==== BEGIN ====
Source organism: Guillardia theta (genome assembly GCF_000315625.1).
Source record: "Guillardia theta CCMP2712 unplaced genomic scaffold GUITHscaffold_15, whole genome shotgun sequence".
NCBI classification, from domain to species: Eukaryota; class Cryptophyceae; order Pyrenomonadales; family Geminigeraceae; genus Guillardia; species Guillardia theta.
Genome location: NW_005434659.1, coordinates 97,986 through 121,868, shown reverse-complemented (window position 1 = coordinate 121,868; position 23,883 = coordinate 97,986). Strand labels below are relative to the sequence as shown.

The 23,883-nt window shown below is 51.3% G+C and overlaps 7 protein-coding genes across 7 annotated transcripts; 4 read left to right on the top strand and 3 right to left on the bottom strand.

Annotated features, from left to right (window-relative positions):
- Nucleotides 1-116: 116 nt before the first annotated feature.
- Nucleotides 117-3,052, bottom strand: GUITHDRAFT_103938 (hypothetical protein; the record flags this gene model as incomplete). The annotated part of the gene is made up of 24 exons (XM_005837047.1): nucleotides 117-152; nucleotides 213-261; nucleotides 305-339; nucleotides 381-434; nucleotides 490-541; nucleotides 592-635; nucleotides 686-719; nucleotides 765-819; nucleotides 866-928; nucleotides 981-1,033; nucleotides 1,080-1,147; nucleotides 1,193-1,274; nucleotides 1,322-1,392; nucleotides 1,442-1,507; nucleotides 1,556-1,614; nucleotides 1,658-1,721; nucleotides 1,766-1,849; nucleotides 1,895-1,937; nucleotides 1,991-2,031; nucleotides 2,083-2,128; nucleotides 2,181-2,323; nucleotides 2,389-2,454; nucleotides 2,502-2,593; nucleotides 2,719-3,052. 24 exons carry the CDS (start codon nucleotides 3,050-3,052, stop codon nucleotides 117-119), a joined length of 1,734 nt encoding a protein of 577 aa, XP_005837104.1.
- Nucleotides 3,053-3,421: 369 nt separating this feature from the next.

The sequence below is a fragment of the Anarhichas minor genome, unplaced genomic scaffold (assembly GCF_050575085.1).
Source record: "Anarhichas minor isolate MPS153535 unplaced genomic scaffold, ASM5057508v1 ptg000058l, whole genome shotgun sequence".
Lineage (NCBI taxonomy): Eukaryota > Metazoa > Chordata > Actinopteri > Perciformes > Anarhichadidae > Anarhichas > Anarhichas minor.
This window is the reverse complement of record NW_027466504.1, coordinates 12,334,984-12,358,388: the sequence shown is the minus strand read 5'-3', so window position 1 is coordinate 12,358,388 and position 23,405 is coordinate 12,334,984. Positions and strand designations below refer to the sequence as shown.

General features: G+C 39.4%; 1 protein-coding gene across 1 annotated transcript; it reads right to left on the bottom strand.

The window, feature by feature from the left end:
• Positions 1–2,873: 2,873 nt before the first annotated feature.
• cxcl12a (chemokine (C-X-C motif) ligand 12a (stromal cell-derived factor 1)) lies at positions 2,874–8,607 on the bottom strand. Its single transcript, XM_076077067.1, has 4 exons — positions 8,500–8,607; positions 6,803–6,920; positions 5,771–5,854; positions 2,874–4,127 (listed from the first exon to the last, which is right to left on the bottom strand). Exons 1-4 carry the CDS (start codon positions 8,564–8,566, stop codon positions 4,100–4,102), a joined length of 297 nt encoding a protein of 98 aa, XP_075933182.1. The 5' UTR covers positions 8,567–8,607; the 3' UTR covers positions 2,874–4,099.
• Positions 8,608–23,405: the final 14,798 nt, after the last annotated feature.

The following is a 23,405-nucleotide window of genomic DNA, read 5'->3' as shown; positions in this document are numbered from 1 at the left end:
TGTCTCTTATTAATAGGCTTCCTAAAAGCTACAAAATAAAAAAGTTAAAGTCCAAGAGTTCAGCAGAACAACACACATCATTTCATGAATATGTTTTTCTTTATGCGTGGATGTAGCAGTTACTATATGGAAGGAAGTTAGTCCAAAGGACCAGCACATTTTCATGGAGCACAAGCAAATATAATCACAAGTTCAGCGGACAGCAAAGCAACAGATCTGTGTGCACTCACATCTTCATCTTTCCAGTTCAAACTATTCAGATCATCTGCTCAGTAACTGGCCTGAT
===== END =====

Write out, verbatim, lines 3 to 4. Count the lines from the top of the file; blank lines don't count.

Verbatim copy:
NCBI classification, from domain to species: Eukaryota; class Cryptophyceae; order Pyrenomonadales; family Geminigeraceae; genus Guillardia; species Guillardia theta.
Genome location: NW_005434659.1, coordinates 97,986 through 121,868, shown reverse-complemented (window position 1 = coordinate 121,868; position 23,883 = coordinate 97,986). Strand labels below are relative to the sequence as shown.